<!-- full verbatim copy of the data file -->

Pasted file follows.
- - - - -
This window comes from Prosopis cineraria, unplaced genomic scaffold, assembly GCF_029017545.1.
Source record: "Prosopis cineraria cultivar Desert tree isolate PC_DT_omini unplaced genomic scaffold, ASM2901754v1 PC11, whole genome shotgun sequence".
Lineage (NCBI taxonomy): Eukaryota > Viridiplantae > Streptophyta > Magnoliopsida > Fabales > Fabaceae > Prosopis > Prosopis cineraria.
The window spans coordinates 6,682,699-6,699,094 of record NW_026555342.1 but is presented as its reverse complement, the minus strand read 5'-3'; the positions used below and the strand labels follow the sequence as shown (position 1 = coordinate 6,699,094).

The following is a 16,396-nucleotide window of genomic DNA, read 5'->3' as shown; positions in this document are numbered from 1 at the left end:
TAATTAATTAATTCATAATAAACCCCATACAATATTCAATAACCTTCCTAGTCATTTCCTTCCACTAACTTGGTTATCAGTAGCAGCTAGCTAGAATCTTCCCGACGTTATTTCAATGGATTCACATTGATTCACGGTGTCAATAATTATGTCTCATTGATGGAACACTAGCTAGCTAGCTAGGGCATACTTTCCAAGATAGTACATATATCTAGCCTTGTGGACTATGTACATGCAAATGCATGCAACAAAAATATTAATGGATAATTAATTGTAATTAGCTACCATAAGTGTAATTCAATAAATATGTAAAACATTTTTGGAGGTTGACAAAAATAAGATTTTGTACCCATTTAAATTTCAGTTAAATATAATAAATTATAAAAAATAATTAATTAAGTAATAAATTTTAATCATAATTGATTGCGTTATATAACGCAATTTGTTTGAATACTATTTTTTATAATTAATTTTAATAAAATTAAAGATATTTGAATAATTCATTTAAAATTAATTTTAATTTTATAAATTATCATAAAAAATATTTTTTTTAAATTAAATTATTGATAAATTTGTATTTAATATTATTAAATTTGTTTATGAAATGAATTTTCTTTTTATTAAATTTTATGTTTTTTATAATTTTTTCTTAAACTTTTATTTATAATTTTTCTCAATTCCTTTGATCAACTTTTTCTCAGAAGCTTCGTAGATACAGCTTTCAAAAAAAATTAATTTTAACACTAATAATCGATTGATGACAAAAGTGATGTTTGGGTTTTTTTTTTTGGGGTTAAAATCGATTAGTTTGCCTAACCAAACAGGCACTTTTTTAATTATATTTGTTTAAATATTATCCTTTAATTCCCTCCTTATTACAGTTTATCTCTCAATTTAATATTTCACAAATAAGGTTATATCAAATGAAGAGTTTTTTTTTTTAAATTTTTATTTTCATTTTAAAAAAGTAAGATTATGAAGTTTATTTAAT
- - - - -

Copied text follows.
This window comes from Prosopis cineraria, unplaced genomic scaffold, assembly GCF_029017545.1.
Source record: "Prosopis cineraria cultivar Desert tree isolate PC_DT_omini unplaced genomic scaffold, ASM2901754v1 PC11, whole genome shotgun sequence".
Lineage (NCBI taxonomy): Eukaryota > Viridiplantae > Streptophyta > Magnoliopsida > Fabales > Fabaceae > Prosopis > Prosopis cineraria.
The window spans coordinates 6,682,699-6,699,094 of record NW_026555342.1 but is presented as its reverse complement, the minus strand read 5'-3'; the positions used below and the strand labels follow the sequence as shown (position 1 = coordinate 6,699,094).

The following is a 16,396-nucleotide window of genomic DNA, read 5'->3' as shown; positions in this document are numbered from 1 at the left end:
TAATTAATTAATTCATAATAAACCCCATACAATATTCAATAACCTTCCTAGTCATTTCCTTCCACTAACTTGGTTATCAGTAGCAGCTAGCTAGAATCTTCCCGACGTTATTTCAATGGATTCACATTGATTCACGGTGTCAATAATTATGTCTCATTGATGGAACACTAGCTAGCTAGCTAGGGCATACTTTCCAAGATAGTACATATATCTAGCCTTGTGGACTATGTACATGCAAATGCATGCAACAAAAATATTAATGGATAATTAATTGTAATTAGCTACCATAAGTGTAATTCAATAAATATGTAAAACATTTTTGGAGGTTGACAAAAATAAGATTTTGTACCCATTTAAATTTCAGTTAAATATAATAAATTATAAAAAATAATTAATTAAGTAATAAATTTTAATCATAATTGATTGCGTTATATAACGCAATTTGTTTGAATACTATTTTTTATAATTAATTTTAATAAAATTAAAGATATTTGAATAATTCATTTAAAATTAATTTTAATTTTATAAATTATCATAAAAAATATTTTTTTTAAATTAAATTATTGATAAATTTGTATTTAATATTATTAAATTTGTTTATGAAATGAATTTTCTTTTTATTAAATTTTATGTTTTTTATAATTTTTTCTTAAACTTTTATTTATAATTTTTCTCAATTCCTTTGATCAACTTTTTCTCAGAAGCTTCGTAGATACAGCTTTCAAAAAAAATTAATTTTAACACTAATAATCGATTGATGACAAAAGTGATGTTTGGGTTTTTTTTTTTGGGGTTAAAATCGATTAGTTTGCCTAACCAAACAGGCACTTTTTTAATTATATTTGTTTAAATATTATCCTTTAATTCCCTCCTTATTACAGTTTATCTCTCAATTTAATATTTCACAAATAAGGTTATATCAAATGAAGAGTTTTTTTTTTTAAATTTTTATTTTCATTTTAAAAAAGTAAGATTATGAAGTTTATTTAAT